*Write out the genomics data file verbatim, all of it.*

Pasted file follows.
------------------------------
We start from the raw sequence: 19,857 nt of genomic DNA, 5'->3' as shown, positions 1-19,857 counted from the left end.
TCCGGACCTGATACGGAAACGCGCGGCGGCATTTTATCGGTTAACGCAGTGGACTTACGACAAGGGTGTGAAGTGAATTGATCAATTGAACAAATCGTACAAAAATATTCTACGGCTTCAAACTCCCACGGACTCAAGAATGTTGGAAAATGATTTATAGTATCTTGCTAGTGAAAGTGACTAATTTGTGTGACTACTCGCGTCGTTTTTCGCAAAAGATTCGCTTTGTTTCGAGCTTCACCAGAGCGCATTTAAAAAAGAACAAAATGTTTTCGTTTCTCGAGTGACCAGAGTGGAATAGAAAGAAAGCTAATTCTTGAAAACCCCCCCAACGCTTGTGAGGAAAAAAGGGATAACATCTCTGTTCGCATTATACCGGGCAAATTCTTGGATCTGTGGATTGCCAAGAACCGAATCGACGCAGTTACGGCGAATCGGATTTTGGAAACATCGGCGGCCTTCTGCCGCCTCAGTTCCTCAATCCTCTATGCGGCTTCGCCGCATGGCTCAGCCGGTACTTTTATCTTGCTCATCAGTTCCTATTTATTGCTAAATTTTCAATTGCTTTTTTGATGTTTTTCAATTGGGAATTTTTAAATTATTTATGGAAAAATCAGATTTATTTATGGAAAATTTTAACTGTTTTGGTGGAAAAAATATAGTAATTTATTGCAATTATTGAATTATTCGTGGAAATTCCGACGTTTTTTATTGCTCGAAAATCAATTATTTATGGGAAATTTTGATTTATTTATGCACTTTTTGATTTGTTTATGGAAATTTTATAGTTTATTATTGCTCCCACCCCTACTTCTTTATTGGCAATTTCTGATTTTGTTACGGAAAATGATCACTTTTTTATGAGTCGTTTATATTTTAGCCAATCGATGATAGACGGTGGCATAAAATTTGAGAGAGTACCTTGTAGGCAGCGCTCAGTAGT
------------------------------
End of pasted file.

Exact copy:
We start from the raw sequence: 19,857 nt of genomic DNA, 5'->3' as shown, positions 1-19,857 counted from the left end.
TCCGGACCTGATACGGAAACGCGCGGCGGCATTTTATCGGTTAACGCAGTGGACTTACGACAAGGGTGTGAAGTGAATTGATCAATTGAACAAATCGTACAAAAATATTCTACGGCTTCAAACTCCCACGGACTCAAGAATGTTGGAAAATGATTTATAGTATCTTGCTAGTGAAAGTGACTAATTTGTGTGACTACTCGCGTCGTTTTTCGCAAAAGATTCGCTTTGTTTCGAGCTTCACCAGAGCGCATTTAAAAAAGAACAAAATGTTTTCGTTTCTCGAGTGACCAGAGTGGAATAGAAAGAAAGCTAATTCTTGAAAACCCCCCCAACGCTTGTGAGGAAAAAAGGGATAACATCTCTGTTCGCATTATACCGGGCAAATTCTTGGATCTGTGGATTGCCAAGAACCGAATCGACGCAGTTACGGCGAATCGGATTTTGGAAACATCGGCGGCCTTCTGCCGCCTCAGTTCCTCAATCCTCTATGCGGCTTCGCCGCATGGCTCAGCCGGTACTTTTATCTTGCTCATCAGTTCCTATTTATTGCTAAATTTTCAATTGCTTTTTTGATGTTTTTCAATTGGGAATTTTTAAATTATTTATGGAAAAATCAGATTTATTTATGGAAAATTTTAACTGTTTTGGTGGAAAAAATATAGTAATTTATTGCAATTATTGAATTATTCGTGGAAATTCCGACGTTTTTTATTGCTCGAAAATCAATTATTTATGGGAAATTTTGATTTATTTATGCACTTTTTGATTTGTTTATGGAAATTTTATAGTTTATTATTGCTCCCACCCCTACTTCTTTATTGGCAATTTCTGATTTTGTTACGGAAAATGATCACTTTTTTATGAGTCGTTTATATTTTAGCCAATCGATGATAGACGGTGGCATAAAATTTGAGAGAGTACCTTGTAGGCAGCGCTCAGTAGT